This, I suggest is not only unnecessary, but also a denial of the implications of the incarnation. In Jesus, heaven and earth have come together. There is no necessity to throw Jesus’ teaching on heavenly rewards into a realm beyond this life.
After all, as this passage will assert, there is much to commend putting our trust in God now rather than in the stuff we can accumulate now.
Jesus insists that we are not only able to store up the heavenly, but also that we are able to gather this treasure within our ‘hearts’. There these treasures are unable to be corrupted. They are forever part of who we are. Here is a beautiful picture of how the secret work of generosity, prayer, and fasting can make us into people whose heart is truly inclined toward heaven.
Jesus immediately moves to the metaphor of the ‘eye’ and its potential to fill the body with ‘light’. Far from being a new thought, this echoes the ‘treasure’ parable that proceeds. This is about what we value or look toward. Jesus’ question is a simple one: Is our eye focused on the stuff of earth or the stuff of heaven?
Our answer will give insight into the darkness – or light – that fills our entire ‘body’. Once again we have a very earthy, grounded – and even bodily – description of what living for the Kingdom of Heaven is like.
In the same way that the first parable points to two treasures and the second to two ways of seeing, the third parable points to two masters. Here the challenge of faithfully serving both is put forward as an impossibility. We will either serve ‘God or wealth’.
So far, we have not moved far from Jesus’ opening call to choose our heart’s ‘treasure’ well!
The final part of this passage seems to address the challenge behind treasuring, seeing, and serving heaven while we live on earth. For Jesus, the great ‘Therefore…’ is the call to trust God with the concerns, and worries, of earth.
Most of this passage addresses the fruitlessness of ‘worry’ and its inability to bring about genuine change. The ‘birds’, and ‘lilies’ become an example of creation trusting their ‘heavenly Father’ for sustenance in both life – and in death.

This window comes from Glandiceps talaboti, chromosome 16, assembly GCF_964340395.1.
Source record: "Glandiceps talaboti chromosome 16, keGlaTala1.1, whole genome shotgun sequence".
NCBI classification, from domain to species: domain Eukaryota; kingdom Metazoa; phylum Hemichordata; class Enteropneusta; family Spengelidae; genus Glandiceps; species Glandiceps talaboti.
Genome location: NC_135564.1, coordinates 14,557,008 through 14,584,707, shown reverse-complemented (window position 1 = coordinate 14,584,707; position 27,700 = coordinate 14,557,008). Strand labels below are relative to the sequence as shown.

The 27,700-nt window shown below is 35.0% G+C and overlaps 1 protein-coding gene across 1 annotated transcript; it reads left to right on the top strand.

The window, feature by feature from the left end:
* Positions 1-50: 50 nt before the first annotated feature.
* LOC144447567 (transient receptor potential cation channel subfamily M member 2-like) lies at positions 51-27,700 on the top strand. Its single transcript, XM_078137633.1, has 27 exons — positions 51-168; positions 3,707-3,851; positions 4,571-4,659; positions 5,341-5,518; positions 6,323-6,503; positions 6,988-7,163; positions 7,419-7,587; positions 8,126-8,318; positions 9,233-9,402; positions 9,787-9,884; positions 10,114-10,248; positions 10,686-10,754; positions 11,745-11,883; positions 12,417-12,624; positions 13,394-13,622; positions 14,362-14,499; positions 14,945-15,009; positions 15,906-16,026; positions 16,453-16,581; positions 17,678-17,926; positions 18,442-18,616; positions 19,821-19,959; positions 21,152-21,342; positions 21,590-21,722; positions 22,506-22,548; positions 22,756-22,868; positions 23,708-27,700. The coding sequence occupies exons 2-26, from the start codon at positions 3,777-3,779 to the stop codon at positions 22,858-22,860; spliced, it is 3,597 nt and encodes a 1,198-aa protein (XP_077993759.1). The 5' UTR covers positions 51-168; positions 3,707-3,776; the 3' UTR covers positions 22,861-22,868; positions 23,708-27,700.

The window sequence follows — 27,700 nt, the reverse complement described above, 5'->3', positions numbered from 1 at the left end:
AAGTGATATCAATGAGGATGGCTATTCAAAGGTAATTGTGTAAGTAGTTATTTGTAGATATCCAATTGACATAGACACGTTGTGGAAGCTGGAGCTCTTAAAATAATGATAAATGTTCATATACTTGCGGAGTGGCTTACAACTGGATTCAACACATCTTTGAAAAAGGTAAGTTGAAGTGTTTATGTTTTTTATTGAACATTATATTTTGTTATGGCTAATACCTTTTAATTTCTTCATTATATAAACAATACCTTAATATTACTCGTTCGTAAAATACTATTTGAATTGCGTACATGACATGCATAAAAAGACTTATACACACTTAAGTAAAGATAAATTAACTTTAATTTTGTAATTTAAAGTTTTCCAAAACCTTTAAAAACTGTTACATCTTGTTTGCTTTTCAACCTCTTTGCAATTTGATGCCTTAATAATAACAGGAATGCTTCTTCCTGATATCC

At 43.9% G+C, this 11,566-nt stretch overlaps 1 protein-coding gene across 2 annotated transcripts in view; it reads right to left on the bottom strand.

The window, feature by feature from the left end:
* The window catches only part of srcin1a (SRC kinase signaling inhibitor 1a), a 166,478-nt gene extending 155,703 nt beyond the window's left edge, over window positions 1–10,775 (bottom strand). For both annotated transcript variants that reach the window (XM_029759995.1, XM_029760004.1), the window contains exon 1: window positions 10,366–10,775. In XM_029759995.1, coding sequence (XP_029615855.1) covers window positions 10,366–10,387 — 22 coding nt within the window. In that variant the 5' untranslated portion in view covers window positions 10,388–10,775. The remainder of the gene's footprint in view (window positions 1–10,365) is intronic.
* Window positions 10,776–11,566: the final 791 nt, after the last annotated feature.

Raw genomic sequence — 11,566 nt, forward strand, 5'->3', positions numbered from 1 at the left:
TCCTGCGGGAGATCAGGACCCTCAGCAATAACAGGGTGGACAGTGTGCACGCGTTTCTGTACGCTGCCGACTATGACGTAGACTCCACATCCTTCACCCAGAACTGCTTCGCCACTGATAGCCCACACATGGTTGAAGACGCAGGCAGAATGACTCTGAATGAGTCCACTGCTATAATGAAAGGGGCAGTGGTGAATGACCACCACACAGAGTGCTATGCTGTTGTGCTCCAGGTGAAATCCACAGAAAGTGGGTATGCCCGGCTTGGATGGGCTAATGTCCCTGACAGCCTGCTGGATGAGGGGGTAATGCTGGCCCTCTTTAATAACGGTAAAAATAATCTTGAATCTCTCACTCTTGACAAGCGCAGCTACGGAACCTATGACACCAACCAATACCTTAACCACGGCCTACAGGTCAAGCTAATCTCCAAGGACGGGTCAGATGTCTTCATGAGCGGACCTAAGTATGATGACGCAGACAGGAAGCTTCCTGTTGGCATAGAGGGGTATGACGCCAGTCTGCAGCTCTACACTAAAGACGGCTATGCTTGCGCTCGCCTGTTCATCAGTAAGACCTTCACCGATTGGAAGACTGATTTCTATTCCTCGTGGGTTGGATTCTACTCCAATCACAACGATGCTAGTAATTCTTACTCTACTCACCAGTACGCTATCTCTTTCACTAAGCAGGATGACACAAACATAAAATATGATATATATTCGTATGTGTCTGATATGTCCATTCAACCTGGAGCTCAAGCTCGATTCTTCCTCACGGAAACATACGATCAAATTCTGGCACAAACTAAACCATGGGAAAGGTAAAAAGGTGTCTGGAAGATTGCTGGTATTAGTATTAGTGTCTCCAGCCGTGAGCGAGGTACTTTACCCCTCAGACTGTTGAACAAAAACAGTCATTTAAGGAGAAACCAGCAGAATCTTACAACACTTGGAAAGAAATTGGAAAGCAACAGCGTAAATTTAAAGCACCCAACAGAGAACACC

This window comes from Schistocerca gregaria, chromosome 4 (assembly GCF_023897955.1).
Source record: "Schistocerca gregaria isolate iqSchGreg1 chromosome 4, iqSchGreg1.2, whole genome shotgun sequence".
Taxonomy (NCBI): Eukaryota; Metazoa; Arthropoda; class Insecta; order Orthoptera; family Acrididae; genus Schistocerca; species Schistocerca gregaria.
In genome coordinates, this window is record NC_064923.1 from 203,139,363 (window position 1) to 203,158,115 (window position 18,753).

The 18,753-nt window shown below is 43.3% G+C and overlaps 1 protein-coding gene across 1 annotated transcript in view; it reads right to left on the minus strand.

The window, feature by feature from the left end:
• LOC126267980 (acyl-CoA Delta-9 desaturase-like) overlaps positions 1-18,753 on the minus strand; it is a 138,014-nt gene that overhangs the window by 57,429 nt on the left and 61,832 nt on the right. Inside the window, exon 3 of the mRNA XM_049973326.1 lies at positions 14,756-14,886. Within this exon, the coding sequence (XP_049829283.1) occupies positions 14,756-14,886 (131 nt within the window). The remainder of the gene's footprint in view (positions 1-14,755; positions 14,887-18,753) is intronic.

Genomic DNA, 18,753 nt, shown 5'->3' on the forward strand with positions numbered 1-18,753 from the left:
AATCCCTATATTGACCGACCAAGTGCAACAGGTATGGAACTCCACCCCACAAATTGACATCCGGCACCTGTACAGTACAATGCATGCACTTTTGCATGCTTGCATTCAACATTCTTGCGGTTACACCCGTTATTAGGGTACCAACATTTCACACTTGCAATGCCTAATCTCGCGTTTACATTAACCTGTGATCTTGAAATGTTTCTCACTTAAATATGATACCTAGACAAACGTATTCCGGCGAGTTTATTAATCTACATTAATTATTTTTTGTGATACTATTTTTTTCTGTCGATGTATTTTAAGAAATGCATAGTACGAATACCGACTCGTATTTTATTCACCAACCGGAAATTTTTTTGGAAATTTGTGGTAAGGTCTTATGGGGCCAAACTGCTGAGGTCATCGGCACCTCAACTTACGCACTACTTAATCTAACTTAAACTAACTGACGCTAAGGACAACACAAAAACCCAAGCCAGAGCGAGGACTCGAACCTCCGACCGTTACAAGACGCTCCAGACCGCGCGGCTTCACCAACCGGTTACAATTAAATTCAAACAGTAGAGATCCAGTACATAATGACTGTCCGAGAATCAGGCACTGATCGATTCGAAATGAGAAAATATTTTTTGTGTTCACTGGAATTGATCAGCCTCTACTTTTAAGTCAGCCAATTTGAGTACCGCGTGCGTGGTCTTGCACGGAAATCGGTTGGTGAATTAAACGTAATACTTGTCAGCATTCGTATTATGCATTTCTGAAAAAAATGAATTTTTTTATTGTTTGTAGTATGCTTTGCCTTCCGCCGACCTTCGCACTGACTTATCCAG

We are reminded here that ‘worry’ cannot add to life, and that God clothes the grass that is alive today and burned tomorrow.
With echoes of Jesus earlier assurance that ‘…your Father knows what you need before you ask…’, Jesus pulls this call to a quiet heart-trust together with the words ‘…indeed your Heavenly Father knows that you need all these things.’
Yes, God’s knowledge of our need is offered, again, as motive to ‘…strive first for the Kingdom of God…’ knowing that ‘all these things (food, life, drink, clothes) will be given to you as well.’
I find myself wondering how closely all this relates to the secret life of giving, prayer, and fasting that precedes all this. It seems that trust, or faith, is an inherent element to cultivating a life that habitually turns to God rather than the passing stuff of earth.
Do you think the secret life of giving, prayer and generosity are being presented here as hidden ways to develop a life that is genuinely free from ‘worry’ and focused on the ‘Kingdom of heaven’? If so, how important are these practices to living a life of trust in the ‘Father’?
Is there ultimately a freedom from seeking the praise of others being offered here? Is Jesus presenting a simple trust in the Father as an alternative to the burden of religious hypocrisy and the burden of hoarding and holding to the stuff of earth?